Perugia - city of Raphael and an ancient university. Last night, most of the students seemed to be out in the Cathedral square just behind my Residenzia celebrating a football game. They left - noisily - between 1am and 3.30am. Come back Florence, all is forgiven!
Apart from that the city has many fine works of the Renaissance but, unlike Tuscany, the baroque has had its influence. Today I have come 60km north to the small city of Borgo San Sepulchro (where Butonie has its spaghetti factory ... but more importantly, Piero della Francesco was born and worked). The city is quiet and quaint, so quiet and quaint that everything (shops, churches, museums) closes at 12.30pm and most dont open until 4pm. Luckily the Museo Civico opened at 2.30pm and I was able to see the great Resurrection by della Francesca. It is very powerful - the figure of the Risen Christ seems to be gaze at you saying - "I have overcome". His figures are quite unlike any others and, from a bust made of him when he was alive, he was a handsome young man. His paintings carry that same beauty about them.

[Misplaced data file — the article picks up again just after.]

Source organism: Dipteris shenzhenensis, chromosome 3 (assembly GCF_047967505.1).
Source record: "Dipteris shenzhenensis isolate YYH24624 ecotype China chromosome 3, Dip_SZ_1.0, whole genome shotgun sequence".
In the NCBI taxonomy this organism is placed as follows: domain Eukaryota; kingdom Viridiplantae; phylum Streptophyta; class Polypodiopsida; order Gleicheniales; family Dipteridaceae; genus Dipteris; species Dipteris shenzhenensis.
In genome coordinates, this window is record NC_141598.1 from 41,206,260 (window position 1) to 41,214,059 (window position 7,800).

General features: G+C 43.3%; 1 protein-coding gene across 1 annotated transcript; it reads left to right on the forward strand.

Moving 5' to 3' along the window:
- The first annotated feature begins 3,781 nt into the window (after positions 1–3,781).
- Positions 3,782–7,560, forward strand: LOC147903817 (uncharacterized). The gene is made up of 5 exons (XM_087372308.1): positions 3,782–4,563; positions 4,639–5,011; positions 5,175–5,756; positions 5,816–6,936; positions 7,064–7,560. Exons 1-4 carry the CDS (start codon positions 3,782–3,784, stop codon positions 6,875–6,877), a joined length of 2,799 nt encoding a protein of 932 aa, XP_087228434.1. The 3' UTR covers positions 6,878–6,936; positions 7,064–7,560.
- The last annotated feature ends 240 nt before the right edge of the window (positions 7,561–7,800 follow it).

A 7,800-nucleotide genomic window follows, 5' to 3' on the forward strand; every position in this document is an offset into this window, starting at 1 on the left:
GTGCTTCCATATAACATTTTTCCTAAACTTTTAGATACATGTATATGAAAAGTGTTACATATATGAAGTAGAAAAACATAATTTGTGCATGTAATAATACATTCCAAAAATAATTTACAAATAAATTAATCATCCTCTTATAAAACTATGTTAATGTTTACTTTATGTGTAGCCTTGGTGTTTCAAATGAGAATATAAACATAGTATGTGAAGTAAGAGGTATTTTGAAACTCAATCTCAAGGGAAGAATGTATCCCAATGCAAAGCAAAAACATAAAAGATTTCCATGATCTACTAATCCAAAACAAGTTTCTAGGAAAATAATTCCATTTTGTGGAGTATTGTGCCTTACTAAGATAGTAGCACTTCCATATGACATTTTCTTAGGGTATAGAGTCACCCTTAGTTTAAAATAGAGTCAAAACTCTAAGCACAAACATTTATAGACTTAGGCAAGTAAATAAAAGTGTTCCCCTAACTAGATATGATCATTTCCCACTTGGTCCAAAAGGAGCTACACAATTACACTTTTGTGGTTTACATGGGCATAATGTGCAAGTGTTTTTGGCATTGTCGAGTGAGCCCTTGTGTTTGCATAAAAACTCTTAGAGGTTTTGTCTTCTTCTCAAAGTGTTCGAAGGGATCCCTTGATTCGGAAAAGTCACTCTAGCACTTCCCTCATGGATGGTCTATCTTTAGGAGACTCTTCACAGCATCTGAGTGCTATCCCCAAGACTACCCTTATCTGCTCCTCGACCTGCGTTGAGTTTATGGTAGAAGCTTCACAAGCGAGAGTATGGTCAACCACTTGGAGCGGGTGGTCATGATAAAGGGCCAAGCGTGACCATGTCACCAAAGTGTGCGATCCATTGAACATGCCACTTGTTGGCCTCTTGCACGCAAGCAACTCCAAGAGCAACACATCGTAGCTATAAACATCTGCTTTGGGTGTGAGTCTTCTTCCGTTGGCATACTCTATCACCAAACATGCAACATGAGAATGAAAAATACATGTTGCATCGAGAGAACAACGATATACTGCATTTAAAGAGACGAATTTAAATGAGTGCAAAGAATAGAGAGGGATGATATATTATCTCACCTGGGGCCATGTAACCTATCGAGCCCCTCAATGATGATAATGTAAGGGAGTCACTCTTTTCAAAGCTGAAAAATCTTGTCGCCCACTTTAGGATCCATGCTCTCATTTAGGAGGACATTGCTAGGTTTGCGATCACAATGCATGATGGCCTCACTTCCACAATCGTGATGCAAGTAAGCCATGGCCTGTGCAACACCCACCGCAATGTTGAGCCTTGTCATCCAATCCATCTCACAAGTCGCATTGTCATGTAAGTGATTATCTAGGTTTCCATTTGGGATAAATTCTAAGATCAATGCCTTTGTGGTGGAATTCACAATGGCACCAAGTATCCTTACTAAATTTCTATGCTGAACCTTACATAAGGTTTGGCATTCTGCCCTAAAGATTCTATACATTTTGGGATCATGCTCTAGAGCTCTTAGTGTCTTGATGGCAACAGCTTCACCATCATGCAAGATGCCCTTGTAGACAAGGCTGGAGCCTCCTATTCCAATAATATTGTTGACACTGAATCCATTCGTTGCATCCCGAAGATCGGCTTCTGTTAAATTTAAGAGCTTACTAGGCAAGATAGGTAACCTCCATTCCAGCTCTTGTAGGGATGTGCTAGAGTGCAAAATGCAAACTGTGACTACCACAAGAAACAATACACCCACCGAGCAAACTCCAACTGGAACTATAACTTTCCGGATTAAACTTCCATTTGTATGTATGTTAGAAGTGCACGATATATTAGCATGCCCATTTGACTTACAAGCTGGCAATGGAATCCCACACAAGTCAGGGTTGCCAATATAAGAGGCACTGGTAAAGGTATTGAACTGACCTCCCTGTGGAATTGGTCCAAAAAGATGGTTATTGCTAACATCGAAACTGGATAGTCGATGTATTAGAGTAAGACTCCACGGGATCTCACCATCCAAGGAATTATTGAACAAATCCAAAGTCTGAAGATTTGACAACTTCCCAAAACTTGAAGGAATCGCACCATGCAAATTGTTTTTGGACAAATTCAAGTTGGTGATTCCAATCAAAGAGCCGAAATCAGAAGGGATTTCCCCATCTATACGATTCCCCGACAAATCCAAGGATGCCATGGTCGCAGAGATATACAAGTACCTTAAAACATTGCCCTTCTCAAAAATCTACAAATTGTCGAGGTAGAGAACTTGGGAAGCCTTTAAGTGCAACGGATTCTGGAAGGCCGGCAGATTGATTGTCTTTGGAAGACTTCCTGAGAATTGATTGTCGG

I was also very impressed by the cathedral (when it opened). Built in 11th c. it has retained its romanesque solidity and is bathed in a gentle light from its alabaster windows. There was some great art there, too. An Ascension by Perugino; a moving 11th c. Volto Santo; and 15th c. Madonna. The whole place, in its simpicity, provides a moving setting for these polychrome works. And, as a final gift, I found the 14th c. fresco of St. Thomas Becket. I sense he may be there to remind people of the fate of the church under a secular power (the 14th c. saw the Papal States reasert its power over the city).
Then back to the train which wandered through the Umbrian countryside, poop-pooing at level crossings and finally making the steep ascent to Perugia.